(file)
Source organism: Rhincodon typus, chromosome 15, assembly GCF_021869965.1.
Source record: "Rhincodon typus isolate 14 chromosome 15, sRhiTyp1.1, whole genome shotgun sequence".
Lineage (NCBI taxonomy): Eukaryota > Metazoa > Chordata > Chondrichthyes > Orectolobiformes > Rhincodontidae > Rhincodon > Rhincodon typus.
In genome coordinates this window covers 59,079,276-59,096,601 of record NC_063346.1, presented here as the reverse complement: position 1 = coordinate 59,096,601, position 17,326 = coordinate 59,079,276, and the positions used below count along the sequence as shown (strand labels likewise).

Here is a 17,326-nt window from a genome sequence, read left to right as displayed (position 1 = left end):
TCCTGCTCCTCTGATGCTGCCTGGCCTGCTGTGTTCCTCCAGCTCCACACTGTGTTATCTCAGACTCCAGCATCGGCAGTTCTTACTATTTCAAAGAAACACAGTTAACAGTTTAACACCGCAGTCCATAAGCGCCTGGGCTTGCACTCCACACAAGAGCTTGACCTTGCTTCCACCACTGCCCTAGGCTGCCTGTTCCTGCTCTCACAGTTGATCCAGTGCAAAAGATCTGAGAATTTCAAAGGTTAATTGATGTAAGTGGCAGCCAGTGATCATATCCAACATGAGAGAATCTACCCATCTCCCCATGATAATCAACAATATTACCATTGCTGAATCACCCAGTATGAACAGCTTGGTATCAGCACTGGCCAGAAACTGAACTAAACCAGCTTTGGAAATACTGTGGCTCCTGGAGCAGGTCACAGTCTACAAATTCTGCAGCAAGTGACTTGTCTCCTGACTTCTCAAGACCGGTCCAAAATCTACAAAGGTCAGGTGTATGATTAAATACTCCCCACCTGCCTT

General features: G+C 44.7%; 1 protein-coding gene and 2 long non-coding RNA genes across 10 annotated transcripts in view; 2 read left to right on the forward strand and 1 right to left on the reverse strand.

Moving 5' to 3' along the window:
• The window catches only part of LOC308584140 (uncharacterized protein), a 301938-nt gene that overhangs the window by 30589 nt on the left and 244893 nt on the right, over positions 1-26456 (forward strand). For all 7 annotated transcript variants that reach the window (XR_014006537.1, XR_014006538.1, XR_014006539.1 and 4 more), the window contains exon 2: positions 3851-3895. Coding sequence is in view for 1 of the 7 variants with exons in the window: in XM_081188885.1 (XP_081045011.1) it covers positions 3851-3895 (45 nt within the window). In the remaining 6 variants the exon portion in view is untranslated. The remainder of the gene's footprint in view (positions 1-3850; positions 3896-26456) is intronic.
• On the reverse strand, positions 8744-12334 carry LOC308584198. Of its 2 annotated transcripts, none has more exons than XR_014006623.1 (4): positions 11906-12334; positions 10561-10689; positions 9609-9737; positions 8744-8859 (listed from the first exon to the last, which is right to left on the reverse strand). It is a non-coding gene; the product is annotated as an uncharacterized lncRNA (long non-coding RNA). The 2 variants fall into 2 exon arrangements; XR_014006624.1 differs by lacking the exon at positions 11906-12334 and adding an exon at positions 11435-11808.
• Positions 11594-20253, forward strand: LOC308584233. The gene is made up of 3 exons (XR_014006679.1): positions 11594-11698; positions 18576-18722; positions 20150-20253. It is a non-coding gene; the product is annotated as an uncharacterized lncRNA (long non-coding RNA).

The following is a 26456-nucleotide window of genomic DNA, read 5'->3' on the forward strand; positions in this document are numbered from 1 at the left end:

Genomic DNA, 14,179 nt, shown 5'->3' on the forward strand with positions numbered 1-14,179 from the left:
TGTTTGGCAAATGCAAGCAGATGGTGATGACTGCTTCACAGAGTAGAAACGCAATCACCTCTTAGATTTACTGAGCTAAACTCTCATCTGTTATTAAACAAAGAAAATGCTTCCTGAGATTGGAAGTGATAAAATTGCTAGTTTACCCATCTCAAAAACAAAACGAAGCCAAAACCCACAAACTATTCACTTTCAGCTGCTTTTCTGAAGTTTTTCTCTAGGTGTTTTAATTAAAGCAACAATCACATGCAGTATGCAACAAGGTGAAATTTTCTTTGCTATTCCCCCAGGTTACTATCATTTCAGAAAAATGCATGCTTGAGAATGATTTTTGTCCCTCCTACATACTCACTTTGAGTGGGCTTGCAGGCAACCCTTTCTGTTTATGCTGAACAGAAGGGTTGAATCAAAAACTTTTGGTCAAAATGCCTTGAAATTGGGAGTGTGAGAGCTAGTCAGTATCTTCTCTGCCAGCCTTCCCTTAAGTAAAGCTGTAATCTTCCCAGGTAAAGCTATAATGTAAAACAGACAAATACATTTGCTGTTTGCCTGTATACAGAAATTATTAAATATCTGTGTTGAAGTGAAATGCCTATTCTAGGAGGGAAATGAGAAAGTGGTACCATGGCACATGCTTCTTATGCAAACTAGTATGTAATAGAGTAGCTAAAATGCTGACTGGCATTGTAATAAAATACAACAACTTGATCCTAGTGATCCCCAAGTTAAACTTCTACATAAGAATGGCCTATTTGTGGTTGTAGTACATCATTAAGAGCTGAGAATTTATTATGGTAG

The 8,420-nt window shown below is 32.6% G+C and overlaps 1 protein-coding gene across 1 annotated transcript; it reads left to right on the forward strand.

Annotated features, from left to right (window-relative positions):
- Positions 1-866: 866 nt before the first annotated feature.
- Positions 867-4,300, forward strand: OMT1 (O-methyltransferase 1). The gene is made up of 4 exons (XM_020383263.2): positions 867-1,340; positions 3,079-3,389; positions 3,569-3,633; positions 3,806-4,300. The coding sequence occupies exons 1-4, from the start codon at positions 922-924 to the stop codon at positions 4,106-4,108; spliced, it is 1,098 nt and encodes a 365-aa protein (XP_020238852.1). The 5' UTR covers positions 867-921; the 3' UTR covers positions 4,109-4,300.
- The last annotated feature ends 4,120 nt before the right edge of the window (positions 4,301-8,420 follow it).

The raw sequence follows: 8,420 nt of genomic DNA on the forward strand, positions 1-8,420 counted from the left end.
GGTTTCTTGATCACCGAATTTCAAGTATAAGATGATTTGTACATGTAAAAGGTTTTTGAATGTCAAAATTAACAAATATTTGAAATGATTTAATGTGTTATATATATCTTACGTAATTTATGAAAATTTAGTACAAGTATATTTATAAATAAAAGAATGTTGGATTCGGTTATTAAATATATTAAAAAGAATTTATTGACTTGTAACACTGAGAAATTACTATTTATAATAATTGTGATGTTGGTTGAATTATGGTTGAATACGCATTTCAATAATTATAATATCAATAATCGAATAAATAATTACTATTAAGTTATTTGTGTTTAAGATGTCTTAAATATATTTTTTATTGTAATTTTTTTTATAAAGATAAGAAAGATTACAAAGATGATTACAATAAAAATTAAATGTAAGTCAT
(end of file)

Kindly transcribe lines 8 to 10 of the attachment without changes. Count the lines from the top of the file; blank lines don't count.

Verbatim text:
Moving 5' to 3' along the window:
• The window catches only part of LOC308584140 (uncharacterized protein), a 301938-nt gene that overhangs the window by 30589 nt on the left and 244893 nt on the right, over positions 1-26456 (forward strand). For all 7 annotated transcript variants that reach the window (XR_014006537.1, XR_014006538.1, XR_014006539.1 and 4 more), the window contains exon 2: positions 3851-3895. Coding sequence is in view for 1 of the 7 variants with exons in the window: in XM_081188885.1 (XP_081045011.1) it covers positions 3851-3895 (45 nt within the window). In the remaining 6 variants the exon portion in view is untranslated. The remainder of the gene's footprint in view (positions 1-3850; positions 3896-26456) is intronic.
• On the reverse strand, positions 8744-12334 carry LOC308584198. Of its 2 annotated transcripts, none has more exons than XR_014006623.1 (4): positions 11906-12334; positions 10561-10689; positions 9609-9737; positions 8744-8859 (listed from the first exon to the last, which is right to left on the reverse strand). It is a non-coding gene; the product is annotated as an uncharacterized lncRNA (long non-coding RNA). The 2 variants fall into 2 exon arrangements; XR_014006624.1 differs by lacking the exon at positions 11906-12334 and adding an exon at positions 11435-11808.